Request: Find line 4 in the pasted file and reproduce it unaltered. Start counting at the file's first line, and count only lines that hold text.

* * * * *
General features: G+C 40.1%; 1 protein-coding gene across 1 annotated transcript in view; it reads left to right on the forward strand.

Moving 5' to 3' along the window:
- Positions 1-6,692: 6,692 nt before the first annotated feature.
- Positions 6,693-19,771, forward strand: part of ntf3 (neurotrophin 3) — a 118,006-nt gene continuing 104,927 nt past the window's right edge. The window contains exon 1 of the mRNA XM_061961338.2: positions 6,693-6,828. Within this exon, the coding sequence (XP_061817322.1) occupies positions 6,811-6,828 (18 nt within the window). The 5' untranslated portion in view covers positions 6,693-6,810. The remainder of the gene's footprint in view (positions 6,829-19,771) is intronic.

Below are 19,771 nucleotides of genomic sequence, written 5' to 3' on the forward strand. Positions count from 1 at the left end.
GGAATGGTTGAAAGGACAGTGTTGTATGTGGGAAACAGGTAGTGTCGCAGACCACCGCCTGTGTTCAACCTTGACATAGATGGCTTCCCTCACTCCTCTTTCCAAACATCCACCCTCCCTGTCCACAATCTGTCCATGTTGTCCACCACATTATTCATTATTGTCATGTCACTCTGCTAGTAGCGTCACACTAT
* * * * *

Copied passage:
- Positions 6,693-19,771, forward strand: part of ntf3 (neurotrophin 3) — a 118,006-nt gene continuing 104,927 nt past the window's right edge. The window contains exon 1 of the mRNA XM_061961338.2: positions 6,693-6,828. Within this exon, the coding sequence (XP_061817322.1) occupies positions 6,811-6,828 (18 nt within the window). The 5' untranslated portion in view covers positions 6,693-6,810. The remainder of the gene's footprint in view (positions 6,829-19,771) is intronic.